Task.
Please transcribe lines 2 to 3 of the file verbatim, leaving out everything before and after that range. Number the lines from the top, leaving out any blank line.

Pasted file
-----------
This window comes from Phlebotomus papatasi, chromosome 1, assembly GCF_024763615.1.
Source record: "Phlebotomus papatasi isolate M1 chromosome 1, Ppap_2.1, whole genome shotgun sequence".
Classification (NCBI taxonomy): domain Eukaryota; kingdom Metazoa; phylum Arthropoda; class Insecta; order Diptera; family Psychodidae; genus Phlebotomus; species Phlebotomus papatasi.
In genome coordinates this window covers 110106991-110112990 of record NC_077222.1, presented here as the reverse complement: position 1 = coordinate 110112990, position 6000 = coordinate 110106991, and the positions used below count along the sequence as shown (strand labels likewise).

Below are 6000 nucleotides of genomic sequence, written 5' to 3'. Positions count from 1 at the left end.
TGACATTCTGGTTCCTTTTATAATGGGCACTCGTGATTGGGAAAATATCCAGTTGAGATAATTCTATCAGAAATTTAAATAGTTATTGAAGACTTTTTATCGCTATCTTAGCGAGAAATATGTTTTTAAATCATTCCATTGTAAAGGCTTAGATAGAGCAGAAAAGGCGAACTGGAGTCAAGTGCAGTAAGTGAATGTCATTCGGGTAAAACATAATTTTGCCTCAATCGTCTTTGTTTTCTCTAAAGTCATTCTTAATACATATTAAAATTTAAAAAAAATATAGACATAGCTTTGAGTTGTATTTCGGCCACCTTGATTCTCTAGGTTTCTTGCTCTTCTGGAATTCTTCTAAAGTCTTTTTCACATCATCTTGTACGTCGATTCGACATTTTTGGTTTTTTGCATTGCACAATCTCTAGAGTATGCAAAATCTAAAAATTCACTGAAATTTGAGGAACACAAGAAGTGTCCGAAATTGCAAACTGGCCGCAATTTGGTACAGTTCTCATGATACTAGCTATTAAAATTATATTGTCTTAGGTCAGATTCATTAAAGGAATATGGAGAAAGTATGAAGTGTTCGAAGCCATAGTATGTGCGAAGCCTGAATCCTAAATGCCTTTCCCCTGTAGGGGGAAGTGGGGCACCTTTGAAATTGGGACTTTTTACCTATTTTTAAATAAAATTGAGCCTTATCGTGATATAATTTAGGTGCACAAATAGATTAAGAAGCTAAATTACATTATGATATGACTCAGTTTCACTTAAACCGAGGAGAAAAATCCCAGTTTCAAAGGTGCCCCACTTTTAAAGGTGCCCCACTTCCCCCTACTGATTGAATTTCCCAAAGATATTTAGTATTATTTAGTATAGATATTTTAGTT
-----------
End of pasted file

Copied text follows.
Source record: "Phlebotomus papatasi isolate M1 chromosome 1, Ppap_2.1, whole genome shotgun sequence".
Classification (NCBI taxonomy): domain Eukaryota; kingdom Metazoa; phylum Arthropoda; class Insecta; order Diptera; family Psychodidae; genus Phlebotomus; species Phlebotomus papatasi.